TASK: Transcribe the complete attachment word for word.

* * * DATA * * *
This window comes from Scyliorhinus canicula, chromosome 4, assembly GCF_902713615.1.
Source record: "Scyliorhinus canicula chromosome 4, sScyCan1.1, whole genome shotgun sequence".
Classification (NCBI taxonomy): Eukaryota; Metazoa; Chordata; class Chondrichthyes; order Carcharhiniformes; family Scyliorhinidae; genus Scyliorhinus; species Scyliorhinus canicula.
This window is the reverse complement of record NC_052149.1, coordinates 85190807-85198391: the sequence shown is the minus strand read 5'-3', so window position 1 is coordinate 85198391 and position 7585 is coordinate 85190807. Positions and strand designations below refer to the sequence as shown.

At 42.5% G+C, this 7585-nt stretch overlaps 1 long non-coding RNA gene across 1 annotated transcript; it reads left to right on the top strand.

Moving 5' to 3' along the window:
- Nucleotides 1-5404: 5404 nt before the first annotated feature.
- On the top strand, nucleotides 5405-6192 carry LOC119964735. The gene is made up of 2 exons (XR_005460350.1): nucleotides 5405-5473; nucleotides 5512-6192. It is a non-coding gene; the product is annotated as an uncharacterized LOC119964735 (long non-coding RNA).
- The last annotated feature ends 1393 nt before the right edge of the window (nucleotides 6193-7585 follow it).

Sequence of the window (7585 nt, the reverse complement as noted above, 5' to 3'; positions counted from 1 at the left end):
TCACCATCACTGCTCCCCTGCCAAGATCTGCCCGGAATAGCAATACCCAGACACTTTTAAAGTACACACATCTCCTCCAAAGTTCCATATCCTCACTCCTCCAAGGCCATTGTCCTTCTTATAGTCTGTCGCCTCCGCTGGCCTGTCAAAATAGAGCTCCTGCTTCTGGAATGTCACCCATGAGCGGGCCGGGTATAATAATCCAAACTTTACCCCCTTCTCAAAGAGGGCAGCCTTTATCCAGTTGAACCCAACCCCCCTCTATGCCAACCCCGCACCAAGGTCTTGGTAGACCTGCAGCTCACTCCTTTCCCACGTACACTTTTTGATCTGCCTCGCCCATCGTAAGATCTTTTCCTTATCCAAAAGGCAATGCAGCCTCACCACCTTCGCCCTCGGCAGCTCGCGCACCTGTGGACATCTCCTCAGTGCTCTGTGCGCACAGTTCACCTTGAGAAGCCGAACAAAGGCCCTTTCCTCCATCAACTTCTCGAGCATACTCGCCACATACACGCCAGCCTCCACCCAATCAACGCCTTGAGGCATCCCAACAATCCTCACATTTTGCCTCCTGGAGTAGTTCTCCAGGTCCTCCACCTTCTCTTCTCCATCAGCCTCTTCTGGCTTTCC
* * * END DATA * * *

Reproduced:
This window comes from Scyliorhinus canicula, chromosome 4, assembly GCF_902713615.1.
Source record: "Scyliorhinus canicula chromosome 4, sScyCan1.1, whole genome shotgun sequence".
Classification (NCBI taxonomy): Eukaryota; Metazoa; Chordata; class Chondrichthyes; order Carcharhiniformes; family Scyliorhinidae; genus Scyliorhinus; species Scyliorhinus canicula.
This window is the reverse complement of record NC_052149.1, coordinates 85190807-85198391: the sequence shown is the minus strand read 5'-3', so window position 1 is coordinate 85198391 and position 7585 is coordinate 85190807. Positions and strand designations below refer to the sequence as shown.

At 42.5% G+C, this 7585-nt stretch overlaps 1 long non-coding RNA gene across 1 annotated transcript; it reads left to right on the top strand.

Moving 5' to 3' along the window:
- Nucleotides 1-5404: 5404 nt before the first annotated feature.
- On the top strand, nucleotides 5405-6192 carry LOC119964735. The gene is made up of 2 exons (XR_005460350.1): nucleotides 5405-5473; nucleotides 5512-6192. It is a non-coding gene; the product is annotated as an uncharacterized LOC119964735 (long non-coding RNA).
- The last annotated feature ends 1393 nt before the right edge of the window (nucleotides 6193-7585 follow it).

Sequence of the window (7585 nt, the reverse complement as noted above, 5' to 3'; positions counted from 1 at the left end):
TCACCATCACTGCTCCCCTGCCAAGATCTGCCCGGAATAGCAATACCCAGACACTTTTAAAGTACACACATCTCCTCCAAAGTTCCATATCCTCACTCCTCCAAGGCCATTGTCCTTCTTATAGTCTGTCGCCTCCGCTGGCCTGTCAAAATAGAGCTCCTGCTTCTGGAATGTCACCCATGAGCGGGCCGGGTATAATAATCCAAACTTTACCCCCTTCTCAAAGAGGGCAGCCTTTATCCAGTTGAACCCAACCCCCCTCTATGCCAACCCCGCACCAAGGTCTTGGTAGACCTGCAGCTCACTCCTTTCCCACGTACACTTTTTGATCTGCCTCGCCCATCGTAAGATCTTTTCCTTATCCAAAAGGCAATGCAGCCTCACCACCTTCGCCCTCGGCAGCTCGCGCACCTGTGGACATCTCCTCAGTGCTCTGTGCGCACAGTTCACCTTGAGAAGCCGAACAAAGGCCCTTTCCTCCATCAACTTCTCGAGCATACTCGCCACATACACGCCAGCCTCCACCCAATCAACGCCTTGAGGCATCCCAACAATCCTCACATTTTGCCTCCTGGAGTAGTTCTCCAGGTCCTCCACCTTCTCTTCTCCATCAGCCTCTTCTGGCTTTCC